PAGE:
Sunday, January 21, 2018

Videos for Flipped Hand-building Classes

The biggest project I have undertaken for this quarter is flipping my hand-building class. In December, I wrote about flipping my throwing class. This fall was the first time I had brought the students in on the idea of a flipped class for a studio class.

student work from Fall 2017 when the class had fewer online resources

I had encouraged students in hand building and intro to clay classes to use outside resources, especially videos of ceramic techniques, for some time, but the resources I had been utilizing were ad-hoc collections of videos or links to websites. To really make the flipped format uniform and easy for students, I felt that I needed to make the content that they would be using in preparation for the class.
Student work for the slab project built and fired in Fall 2017

So, in December, I spent 3 days recording videos with the help of Kevin Hager, instructional designer at Yakima Valley College. I did some set-up for the videos after the quarter ended, then he and I spent three mornings and an afternoon filming a series of short videos on hand-building and decorating techniques.

The first video I recorded in this set, an introduction to the extruder. I recorded 9 total extruder videos.

I had recorded a whole batch of demos by myself in the late summer of 2016 and I found the process to be exceedingly tedious and fairly unpleasant. This time around, I was prepared for tedium and annoyance. I had a list of what I ideally wanted to get done, an estimate that it would take two or maybe three full days with almost no breaks, and that I wouldn't actually get it all done.

A throwing demo video I recorded solo in Summer 2016

For a variety of reasons, but mostly because I had help, we were able to make almost every single video I wanted to make and get them done in much shorter chunks of time. It was certainly more fun and more pleasant to make the videos, but I think it was literally faster, too. It helped that I didn't have to wipe my hands off each time I wanted to start or stop a video.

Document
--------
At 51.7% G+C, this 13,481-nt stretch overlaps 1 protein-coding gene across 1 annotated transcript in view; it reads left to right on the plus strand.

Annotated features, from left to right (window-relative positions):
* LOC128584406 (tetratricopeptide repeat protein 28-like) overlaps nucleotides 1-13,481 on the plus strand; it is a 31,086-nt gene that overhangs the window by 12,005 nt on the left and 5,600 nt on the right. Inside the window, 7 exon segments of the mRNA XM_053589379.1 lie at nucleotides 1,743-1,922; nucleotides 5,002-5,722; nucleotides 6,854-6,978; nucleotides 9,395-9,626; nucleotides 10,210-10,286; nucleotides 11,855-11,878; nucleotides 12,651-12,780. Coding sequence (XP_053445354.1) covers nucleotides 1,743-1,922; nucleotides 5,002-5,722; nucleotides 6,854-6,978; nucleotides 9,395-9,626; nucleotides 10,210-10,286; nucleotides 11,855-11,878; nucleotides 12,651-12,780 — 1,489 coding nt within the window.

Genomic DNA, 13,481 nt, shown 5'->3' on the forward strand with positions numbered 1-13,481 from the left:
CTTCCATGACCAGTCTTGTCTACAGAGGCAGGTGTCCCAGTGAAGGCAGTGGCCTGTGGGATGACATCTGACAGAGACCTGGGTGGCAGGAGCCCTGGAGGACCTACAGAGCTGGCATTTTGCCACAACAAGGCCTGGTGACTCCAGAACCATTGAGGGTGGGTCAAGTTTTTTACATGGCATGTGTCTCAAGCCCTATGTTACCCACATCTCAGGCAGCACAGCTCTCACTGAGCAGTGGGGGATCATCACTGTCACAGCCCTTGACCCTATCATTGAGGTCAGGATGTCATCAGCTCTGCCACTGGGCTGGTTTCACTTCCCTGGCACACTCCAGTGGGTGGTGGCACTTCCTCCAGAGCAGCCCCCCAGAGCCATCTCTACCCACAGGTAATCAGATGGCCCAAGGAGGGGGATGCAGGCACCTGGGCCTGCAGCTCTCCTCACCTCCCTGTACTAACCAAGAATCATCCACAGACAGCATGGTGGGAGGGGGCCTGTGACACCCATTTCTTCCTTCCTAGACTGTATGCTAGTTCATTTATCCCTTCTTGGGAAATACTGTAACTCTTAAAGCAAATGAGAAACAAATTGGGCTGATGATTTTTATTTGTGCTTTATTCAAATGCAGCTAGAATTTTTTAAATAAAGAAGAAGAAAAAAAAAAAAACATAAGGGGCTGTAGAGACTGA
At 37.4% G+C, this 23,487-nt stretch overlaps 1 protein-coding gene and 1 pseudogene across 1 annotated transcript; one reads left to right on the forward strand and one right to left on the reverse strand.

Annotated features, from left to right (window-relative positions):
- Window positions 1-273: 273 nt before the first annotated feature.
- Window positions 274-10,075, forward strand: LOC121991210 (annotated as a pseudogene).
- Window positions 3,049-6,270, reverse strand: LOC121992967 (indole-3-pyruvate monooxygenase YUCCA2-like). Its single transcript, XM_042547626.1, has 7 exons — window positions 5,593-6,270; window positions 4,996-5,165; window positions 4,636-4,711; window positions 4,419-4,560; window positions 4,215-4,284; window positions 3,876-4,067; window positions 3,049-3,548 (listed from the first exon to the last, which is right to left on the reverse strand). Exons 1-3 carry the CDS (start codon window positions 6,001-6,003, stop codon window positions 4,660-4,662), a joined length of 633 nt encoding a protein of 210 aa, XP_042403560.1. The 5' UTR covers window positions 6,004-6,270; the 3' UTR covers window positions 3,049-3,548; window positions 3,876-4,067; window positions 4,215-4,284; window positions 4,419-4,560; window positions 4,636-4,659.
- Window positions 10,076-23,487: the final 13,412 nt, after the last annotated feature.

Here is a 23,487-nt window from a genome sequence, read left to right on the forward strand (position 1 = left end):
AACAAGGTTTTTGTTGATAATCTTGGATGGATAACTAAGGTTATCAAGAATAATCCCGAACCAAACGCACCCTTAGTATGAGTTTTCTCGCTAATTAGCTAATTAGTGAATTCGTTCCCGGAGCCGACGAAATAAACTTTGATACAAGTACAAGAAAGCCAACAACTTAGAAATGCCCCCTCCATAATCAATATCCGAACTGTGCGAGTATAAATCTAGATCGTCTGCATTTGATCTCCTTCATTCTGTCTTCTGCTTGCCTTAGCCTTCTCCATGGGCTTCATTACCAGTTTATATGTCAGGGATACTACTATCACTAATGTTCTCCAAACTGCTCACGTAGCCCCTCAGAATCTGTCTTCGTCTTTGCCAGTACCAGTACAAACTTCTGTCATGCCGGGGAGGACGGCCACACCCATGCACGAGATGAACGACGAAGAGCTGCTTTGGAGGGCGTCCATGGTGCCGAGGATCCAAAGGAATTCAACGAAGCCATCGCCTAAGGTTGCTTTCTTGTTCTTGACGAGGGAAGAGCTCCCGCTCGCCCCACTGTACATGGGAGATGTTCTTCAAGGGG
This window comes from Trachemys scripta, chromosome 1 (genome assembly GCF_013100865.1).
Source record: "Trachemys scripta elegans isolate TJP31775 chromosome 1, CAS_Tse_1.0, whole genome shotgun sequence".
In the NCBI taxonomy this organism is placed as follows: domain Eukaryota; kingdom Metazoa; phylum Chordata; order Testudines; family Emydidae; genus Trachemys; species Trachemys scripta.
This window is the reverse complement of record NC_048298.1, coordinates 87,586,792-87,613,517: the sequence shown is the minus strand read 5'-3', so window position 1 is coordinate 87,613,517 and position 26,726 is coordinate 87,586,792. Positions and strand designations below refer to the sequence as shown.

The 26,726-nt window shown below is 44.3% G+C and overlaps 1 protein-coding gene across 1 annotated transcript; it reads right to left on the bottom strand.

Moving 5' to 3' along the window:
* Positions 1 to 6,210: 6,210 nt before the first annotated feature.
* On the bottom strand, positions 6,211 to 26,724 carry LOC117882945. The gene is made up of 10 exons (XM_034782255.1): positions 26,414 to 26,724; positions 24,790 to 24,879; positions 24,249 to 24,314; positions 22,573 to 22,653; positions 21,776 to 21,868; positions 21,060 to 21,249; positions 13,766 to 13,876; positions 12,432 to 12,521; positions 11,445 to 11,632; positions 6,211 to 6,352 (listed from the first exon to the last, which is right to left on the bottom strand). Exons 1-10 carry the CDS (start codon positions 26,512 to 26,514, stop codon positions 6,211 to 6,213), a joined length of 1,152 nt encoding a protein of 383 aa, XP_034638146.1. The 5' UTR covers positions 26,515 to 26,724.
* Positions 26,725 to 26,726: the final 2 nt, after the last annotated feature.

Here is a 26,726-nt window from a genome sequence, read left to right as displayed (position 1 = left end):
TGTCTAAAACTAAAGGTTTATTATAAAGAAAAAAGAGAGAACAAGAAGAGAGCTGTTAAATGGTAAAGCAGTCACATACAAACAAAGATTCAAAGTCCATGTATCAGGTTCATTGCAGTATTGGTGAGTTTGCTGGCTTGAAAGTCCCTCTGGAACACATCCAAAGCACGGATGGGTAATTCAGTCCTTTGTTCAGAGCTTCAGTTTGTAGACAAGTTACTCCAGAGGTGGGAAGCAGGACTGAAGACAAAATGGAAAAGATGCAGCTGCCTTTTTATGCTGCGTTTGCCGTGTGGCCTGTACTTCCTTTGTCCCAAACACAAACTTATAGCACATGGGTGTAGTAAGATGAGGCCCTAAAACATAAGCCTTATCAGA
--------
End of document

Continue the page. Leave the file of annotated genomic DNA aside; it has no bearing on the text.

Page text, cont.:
This video intro to where the tools are kept in the studio was one that wasn't entirely planned we started filming. 

It also helped that I had someone to talk to about camera angles, what was working well, and what needed to be added, cut, or kept in.

I had some trouble with the small extruder, but Kevin suggested I keep the mistakes in so that students can see how to solve problems. Also, I suppose, they get to laugh at me.

I also had some help processing the videos, so that when I went to upload them, all I had to do was upload the files. They had already been downloaded from the camera and at least one was edited to remove the loud fire alarm test that forced and abrupt end to one of the videos.

Student work from Fall 2017

Because of timing of vacations and work time over late December and early January, I didn't actually get the videos until late on Tuesday January 2. I planned to have students in my MWF class that started January 3 watch videos in preparation for Friday's class. With a bit of scrambling, to upload videos and put together playlists and links, I was able to get the videos up and accessible just in time.

Student work from Fall 2017

To my honest surprise, every single student in the class watched their assigned videos and took the brief quiz on the videos before class on Friday. Since Friday's class hinged on students having watched the videos, it was a relief and a success that the videos were ready, the students watched them, and we were able to move quickly through Friday's activities and project.

One of the video playlists for the first week was a shorter version the slab playlist. The longer version has 12 videos

Throughout January, I have been uploading, titling, and labeling the videos and putting them into playlists linked to requirements for the hand-building class. I did this in Fall for the throwing class. There are a few glazing videos that will work for both classes that I haven't quite finished with, but I think I will be totally done by February.

I recorded the glazing videos at the end of the second day. I was surprised that we had finished everything else so early.

I'm really happy with how the videos and the flipped format is working. I think it is perhaps even better in the hand-building class that the throwing class, though perhaps that's because I like the videos better and I was more thorough in planning for and making the videos in this more recent effort.

We had to come back for a third day of building because the solid built sculpture needed more time to dry. This last video from that day includes an explanation based on a question from Kevin.

One problem with making videos for this kind of project is that there's always more to do. Part of me would like to redo all the videos from 2016 (part of me would not like to do that). And I have both a mental and physical list of those videos I would like to add, when I get the chance. In working with Kevin, I've also learned about some ways that I can edit lecture videos to include short quiz questions in the video itself. This sounds like a great tool, but it also sounds like a chore to learn. I think I will tackle both these chores, but I haven't set myself a deadline yet, I should probably finish up these glazing videos first.

Student work from Fall 2017

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